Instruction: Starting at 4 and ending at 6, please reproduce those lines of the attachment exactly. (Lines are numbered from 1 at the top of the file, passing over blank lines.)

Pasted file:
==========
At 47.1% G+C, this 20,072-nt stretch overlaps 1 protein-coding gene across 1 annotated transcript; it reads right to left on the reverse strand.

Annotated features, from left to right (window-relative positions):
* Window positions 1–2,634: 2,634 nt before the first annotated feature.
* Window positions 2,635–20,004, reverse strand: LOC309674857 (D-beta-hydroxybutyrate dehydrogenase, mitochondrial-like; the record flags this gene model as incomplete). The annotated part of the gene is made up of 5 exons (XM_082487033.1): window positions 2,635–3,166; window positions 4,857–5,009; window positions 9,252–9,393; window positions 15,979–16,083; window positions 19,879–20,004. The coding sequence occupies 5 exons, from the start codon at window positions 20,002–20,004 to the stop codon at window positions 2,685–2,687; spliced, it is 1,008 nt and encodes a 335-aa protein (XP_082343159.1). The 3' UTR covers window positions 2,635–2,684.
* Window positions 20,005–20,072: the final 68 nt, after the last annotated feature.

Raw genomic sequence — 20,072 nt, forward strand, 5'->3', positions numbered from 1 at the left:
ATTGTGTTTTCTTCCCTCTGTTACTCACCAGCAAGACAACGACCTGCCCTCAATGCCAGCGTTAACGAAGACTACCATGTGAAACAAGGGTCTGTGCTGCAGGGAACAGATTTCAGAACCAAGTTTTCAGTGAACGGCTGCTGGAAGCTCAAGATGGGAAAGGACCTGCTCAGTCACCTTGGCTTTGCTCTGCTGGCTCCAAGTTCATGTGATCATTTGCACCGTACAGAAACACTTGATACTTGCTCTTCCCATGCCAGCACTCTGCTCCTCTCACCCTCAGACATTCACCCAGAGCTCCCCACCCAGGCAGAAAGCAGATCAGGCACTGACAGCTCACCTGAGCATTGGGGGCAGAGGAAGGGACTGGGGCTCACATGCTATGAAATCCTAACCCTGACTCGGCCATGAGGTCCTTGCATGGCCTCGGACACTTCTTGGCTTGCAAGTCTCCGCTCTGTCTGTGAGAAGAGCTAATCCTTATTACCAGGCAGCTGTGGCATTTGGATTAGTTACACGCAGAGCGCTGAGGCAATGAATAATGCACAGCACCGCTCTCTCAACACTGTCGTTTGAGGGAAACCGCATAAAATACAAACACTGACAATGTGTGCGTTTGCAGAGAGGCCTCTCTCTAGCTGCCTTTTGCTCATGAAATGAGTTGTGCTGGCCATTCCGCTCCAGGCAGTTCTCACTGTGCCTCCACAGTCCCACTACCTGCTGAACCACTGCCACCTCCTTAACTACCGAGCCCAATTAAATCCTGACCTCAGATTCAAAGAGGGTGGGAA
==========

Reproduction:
* Window positions 2,635–20,004, reverse strand: LOC309674857 (D-beta-hydroxybutyrate dehydrogenase, mitochondrial-like; the record flags this gene model as incomplete). The annotated part of the gene is made up of 5 exons (XM_082487033.1): window positions 2,635–3,166; window positions 4,857–5,009; window positions 9,252–9,393; window positions 15,979–16,083; window positions 19,879–20,004. The coding sequence occupies 5 exons, from the start codon at window positions 20,002–20,004 to the stop codon at window positions 2,685–2,687; spliced, it is 1,008 nt and encodes a 335-aa protein (XP_082343159.1). The 3' UTR covers window positions 2,635–2,684.
* Window positions 20,005–20,072: the final 68 nt, after the last annotated feature.

Raw genomic sequence — 20,072 nt, forward strand, 5'->3', positions numbered from 1 at the left: